By Sade Patterson, University of New Mexico Students for Life
As the National Pro-Life Generation Sidewalk Day approaches I am reminded of an experience on the sidewalk that set the foundation of my decision to be an advocate for life.
In January 2015 a mother in distress contacted a group of pro-life activists in Albuquerque. She was calling from Spain to tell us that her college-aged daughter was traveling from the UK with her father to have a late-term abortion in Albuquerque. We were told that she was 28 weeks pregnant, given her contact information, and the time and date of her appointment.
Knowing that I am a parenting student and could possibly relate to this young girl’s situation, my friend contacted me and asked me to reach out to her by messaging her on Facebook.
I remember feeling a great amount of pressure as I messaged her; I decided to just be authentic and personal, and I told her we loved her. I explained to her how I had faced an unplanned pregnancy when I was 20, and that with support I was able to continue my education, and how we could offer her the same support.
I praised the choice of adoption and told her of the people and organizations that were already prepared to assist her. I stayed up all night praying that she would see this message and could find hope in choosing life before her appointment the next morning.
I was saddened to wake up the next morning to find that I was blocked from her account; either she or her father had read my message and did not want to consider an alternative. Many people in the pro-life community flooded the sidewalk at Southwestern Women’s Options that morning, hoping to be able to see this young woman before her appointment. A few of us were only able to speak with her father. He would not allow us to speak or even see his daughter, and he became violent and slightly physical with us.
Some Things We Can’t Control
At that moment I realized three things: the first was that this girl was most likely being pressured by her father to have an abortion. He had paid over $20,000 for the procedure, in addition to travel expenses. He was violent and he would not let her speak for herself.
The second thing I realized was that they were feeling ambushed by the community. Rather than making this a private exchange between a few sidewalk counselors and this family, the entire pro-life movement in ABQ was notified and came to tell her not to abort her baby.
Lastly, I realized that there was nothing more anyone of us could do, and it was hard to let go and see someone make that decision.
I’d like to say that this experience set a fire in me and I was motivated to do more work on the sidewalk. But if I am being honest, I struggled for a long time after this incident, and avoided the sidewalk for months. I was angry that our state continues to reject restrictions on abortion and allows abortion through all stages of pregnancy, and I felt personally responsible for her decision to abort her baby.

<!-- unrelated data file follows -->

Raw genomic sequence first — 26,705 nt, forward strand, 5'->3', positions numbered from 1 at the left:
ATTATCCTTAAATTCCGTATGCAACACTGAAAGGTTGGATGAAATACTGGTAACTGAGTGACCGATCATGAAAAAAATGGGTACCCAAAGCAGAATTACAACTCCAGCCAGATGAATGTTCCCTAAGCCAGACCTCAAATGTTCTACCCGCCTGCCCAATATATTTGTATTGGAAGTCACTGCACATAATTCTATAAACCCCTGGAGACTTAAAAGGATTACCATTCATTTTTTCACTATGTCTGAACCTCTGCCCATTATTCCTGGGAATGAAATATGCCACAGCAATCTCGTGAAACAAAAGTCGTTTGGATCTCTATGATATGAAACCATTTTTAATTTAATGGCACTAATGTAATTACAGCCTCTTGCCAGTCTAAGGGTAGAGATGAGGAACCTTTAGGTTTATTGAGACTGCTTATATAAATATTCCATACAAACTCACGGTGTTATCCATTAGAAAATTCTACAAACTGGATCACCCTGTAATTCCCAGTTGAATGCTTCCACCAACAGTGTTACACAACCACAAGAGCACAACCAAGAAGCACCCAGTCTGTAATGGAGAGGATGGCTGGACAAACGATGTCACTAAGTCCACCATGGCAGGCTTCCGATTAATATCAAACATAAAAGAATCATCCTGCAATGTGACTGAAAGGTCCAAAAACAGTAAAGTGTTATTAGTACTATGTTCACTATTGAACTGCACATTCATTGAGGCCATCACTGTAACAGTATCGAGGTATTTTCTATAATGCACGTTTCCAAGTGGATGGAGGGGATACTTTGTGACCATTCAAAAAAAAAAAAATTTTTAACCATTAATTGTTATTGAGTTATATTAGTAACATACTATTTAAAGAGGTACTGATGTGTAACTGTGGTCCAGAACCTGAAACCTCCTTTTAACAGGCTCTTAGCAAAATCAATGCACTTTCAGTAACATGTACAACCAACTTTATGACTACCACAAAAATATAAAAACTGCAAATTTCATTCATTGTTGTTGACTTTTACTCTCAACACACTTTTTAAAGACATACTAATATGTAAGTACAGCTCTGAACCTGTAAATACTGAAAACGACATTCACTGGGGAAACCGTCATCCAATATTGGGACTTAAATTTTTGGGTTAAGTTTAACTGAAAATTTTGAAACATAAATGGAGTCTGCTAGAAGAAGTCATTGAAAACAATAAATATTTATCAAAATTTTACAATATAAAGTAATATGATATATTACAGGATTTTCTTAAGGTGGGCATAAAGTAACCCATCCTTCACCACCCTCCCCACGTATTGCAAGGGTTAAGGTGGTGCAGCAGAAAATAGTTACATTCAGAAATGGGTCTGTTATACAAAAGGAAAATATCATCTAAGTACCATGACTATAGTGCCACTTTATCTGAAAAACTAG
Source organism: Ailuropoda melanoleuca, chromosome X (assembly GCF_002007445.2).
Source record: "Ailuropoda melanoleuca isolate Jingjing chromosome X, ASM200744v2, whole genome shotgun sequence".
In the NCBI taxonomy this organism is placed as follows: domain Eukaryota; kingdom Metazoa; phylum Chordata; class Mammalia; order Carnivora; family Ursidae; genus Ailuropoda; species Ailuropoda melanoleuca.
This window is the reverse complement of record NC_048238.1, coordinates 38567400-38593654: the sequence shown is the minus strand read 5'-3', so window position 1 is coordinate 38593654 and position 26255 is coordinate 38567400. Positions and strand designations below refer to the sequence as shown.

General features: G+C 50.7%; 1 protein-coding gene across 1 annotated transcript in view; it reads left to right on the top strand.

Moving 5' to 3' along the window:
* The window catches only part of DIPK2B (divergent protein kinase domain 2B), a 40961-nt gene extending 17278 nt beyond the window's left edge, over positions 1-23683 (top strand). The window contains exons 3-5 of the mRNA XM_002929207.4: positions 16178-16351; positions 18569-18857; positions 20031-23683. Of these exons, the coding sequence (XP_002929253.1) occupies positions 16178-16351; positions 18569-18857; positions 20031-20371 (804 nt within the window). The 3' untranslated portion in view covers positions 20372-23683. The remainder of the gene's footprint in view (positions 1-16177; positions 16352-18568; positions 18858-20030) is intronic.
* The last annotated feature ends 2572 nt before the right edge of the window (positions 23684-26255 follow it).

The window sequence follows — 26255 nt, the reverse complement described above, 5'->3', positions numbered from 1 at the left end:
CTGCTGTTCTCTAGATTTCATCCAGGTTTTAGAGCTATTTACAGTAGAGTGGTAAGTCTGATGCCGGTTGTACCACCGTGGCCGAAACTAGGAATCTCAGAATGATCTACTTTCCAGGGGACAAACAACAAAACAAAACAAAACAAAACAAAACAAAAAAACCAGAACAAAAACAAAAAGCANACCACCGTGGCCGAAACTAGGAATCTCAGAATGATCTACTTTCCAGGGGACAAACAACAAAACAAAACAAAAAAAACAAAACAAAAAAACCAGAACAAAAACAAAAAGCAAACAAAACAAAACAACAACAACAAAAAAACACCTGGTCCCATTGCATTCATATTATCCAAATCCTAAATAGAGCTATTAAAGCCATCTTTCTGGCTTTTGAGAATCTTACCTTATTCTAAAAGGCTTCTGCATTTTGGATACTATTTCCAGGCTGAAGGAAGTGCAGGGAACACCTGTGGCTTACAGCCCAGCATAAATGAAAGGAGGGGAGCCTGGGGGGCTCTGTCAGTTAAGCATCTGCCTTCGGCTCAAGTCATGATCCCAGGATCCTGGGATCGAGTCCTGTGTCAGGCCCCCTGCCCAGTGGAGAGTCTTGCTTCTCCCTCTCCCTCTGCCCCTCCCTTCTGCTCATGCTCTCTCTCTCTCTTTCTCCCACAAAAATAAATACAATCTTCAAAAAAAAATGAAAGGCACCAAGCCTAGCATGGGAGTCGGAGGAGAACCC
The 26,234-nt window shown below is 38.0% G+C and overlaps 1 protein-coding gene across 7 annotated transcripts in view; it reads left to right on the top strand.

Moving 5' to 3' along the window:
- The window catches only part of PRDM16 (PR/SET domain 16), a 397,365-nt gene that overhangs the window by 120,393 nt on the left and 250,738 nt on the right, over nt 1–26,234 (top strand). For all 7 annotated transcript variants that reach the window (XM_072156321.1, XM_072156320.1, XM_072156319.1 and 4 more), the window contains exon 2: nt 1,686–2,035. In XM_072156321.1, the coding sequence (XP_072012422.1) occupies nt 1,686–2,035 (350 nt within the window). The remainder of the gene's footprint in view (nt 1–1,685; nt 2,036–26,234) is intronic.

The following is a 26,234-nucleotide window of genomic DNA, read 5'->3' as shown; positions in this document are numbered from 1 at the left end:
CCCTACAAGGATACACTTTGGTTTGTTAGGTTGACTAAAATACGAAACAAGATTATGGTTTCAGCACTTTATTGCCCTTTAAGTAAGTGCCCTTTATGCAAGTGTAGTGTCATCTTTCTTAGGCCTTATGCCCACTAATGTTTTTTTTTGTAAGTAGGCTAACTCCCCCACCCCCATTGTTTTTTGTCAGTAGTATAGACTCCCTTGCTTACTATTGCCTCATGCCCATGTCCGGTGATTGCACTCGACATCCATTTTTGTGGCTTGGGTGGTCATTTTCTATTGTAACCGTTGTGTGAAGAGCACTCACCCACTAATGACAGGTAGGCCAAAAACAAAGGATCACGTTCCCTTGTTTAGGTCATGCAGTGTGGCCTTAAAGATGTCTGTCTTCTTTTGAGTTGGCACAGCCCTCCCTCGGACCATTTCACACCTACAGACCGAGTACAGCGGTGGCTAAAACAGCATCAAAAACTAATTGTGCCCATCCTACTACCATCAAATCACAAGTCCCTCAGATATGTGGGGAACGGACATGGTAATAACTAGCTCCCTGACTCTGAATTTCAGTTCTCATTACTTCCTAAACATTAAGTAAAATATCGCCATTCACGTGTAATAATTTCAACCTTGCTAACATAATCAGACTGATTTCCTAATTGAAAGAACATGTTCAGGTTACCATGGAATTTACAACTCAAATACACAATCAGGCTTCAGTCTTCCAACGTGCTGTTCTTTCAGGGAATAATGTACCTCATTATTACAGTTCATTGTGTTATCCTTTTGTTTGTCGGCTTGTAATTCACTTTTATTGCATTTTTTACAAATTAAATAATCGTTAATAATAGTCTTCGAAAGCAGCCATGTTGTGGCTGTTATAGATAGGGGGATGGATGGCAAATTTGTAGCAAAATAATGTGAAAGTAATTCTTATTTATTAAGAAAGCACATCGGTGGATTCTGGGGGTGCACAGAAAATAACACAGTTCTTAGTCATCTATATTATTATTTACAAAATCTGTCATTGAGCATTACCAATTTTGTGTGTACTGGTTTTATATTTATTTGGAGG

Looking back now, I realize my high level of selfishness and naivety, but in that dark moment I truly questioned my ability as an advocate for both mom and baby.
Just a few weeks later we got a letter in the mail from the girl’s uncle who lived in Spain with her mother. He was overwhelmed with gratitude that we had all tried to help his niece and her unborn baby. Out of the generosity of his heart, he gave $1,000 to each person who had personally tried to help her. I was so amazed by his gratitude and his gift, despite the dark outcome.
With the money we received, we were able to help at least seven pregnant and parenting individuals. This money blessed several women who were facing abortion: a single father, a single mother, and young parenting students. I saw at that moment how God could bring life out of ashes and glory out of pain.
Tomorrow we will all unite on the sidewalks across the country. I could have shared many encouraging stories with you about how we have intervened on the sidewalk, and the mother chose life, but the reality is many times we will not be able to. Or sometimes we won’t ever know of the lives we saved.
What will you hold onto after a woman walks into that building and comes out empty despite your efforts? What will keep you driven after countless people drive by and shout obscenities at you? What will get you to the sidewalk again after a day that feels like defeat?
What I learned through the experience I shared with you is that we often grow the most as advocates through hardship, and we need to do what is right and accept that we may not always have victories. If we are instrumental in a save, we rejoice and continue on with the mission. If we encounter a loss, we mourn, but we continue on with the mission because there are more lives that need to be saved.
Rather than taking a loss personal like I did, understand that your time on the sidewalk can result in something beautiful. You may not see the outcome of your presence on the sidewalk that day, but you may see it some time later when a woman you spoke to comes to you after healing from her abortion or chooses life for her next pregnancy because she knows the pain of abortion.
Lastly, do not be defeated by how the world may react to our presence on the sidewalk. They may overlook our young faces and label us as oppressive white males. They may disregard our compassion and see us as a threat. But we know who we are and what we are called to do; let us continue our mission with all the confidence and strength we have. We are the pro-life generation!
Find the location for National Pro-Life Generation Sidewalk Day closest to you here!